Or better benefits, for that matter. Fully 35.6% of bottom-quartile MSPs offer unlimited personal time off, versus just 15.9% of top-quartile providers.

“Throwing in unlimited PTO probably seems like an inexpensive way to get some more employees in the door, or maybe keep your existing employees,” Kujawa observes.

It’s also an act of desperation making a bad situation worse. “You’re losing money, you’re paying the most for your people, and you’re paying the biggest increase to those people,” Kujawa says. Needless to say, that’s an unsustainable arrangement unlikely to end well for a sadly large number of businesses.

“They’re in a death spiral,” Kujawa says.


Backup and security: still better together

You’ve probably read elsewhere this week about data protection vendor Veeam’s acquisition of incident response vendor Coveware for an undisclosed sum. Incident response, you’ll notice, is a cybersecurity function, not part of data protection, making this deal the latest evidence (per earlier reporting) that businesses increasingly want “cyber resilience” solutions combining backup and security rather than stand-alone offerings in each category, and vendors know it.

Indeed, buying Coveware and allying with Sophos won’t be Veeam’s last or only moves to build out its cyber resilience portfolio. “Veeam believes that cyber security services, and especially incident response, is vital,” said Dave Russell (pictured), the vendor’s senior vice president of product strategy, in an email to Channelholic. “But Veeam is also going beyond remediation, to proactively reduce the threatscape.”

And how might it do so next? “Veeam will continue to assess how best to add value, but both expanded product and services are constantly being evaluated,” Russell wrote.

Worth noting that while Coveware’s services are primarily for enterprise buyers, security offerings for SMBs are on the vendor’s radar too.

“Veeam has always believed in democratizing improved availability and resiliency, and [is] exploring ways to infuse more of our threat hunting, threat detection, and cyber resilience capabilities into solutions across segments,” Russell wrote.

What makes the greatest partner programs great?

They’re all about building relationships and putting people first, according to Channel Mastered CMO Charlene Ignacio. Hear all about it in the latest episode of MSP Chat, the podcast I co-host.

Also worth noting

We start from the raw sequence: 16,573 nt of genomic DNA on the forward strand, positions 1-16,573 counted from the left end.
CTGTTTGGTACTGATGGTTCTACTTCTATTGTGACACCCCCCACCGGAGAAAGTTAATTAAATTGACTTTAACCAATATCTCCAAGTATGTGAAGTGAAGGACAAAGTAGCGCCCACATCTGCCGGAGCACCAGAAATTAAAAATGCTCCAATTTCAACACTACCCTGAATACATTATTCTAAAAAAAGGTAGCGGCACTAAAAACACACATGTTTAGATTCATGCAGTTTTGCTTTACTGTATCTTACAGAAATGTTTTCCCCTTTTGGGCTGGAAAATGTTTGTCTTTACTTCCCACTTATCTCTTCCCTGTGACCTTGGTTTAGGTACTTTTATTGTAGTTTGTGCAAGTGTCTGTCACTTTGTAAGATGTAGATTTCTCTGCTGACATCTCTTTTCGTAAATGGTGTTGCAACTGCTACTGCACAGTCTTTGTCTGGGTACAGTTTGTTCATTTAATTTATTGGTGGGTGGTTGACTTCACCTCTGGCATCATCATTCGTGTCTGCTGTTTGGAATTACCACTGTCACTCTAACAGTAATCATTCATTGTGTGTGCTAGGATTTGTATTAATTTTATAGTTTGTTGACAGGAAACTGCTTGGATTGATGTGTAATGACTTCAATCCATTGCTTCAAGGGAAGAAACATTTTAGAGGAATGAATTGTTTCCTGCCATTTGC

ConnectWise integrated its MDR service with Microsoft Defender for Business last fall. Now it’s done the same for its ConnectWise RMM and ConnectWise PSA products.

Liongard has added an AI-powered support companion to its attack surface management platform.

Copilot for Microsoft 365 is now generally available for users of Microsoft 365 F1, Microsoft 365 F3, Office 365 E1, and Microsoft 365 Business Basic.

SonicWall has introduced SonicPlatform, a unified management plane for its growing catalog of solutions and services.

Trend Micro has added AI-based cyber risk management capabilities to its flagship Vision One platform.

ESET has integrated with MDR vendor Arctic Wolf and added new rebates and benefits to its partner program.

It’s also integrated with XDR vendor Stellar Cyber.

Stellar Cyber, in turn, has integrated with Acronis and rolled out a MITRE ATT&CK Coverage Analyzer.

In a move beyond its foundation in security awareness training, KnowBe4 has acquired email security vendor Egress.

Perception Point has embedded Spin.AI’s browser extension risk assessment functionality in its browser security solution.

Produce8, a recent startup you’ve read about here before, has shipped a new release that captures employee sentiment, collects video call data, integrates with calendars, and more.

Aryaka has a new migration acceleration program for people looking to ditch legacy networks in favor of SASE.

Lenovo has a whole new bunch of AI-oriented servers and hyperconverged infrastructure solutions.

Among many other things, the big new retail communications solution from Wildix unit x-hoppers provides AI-based theft detection and training assistance.

Tech services powerhouse Jolera has acquired tech services powerhouse ITCenter to expand its footprint in the U.S. and Europe.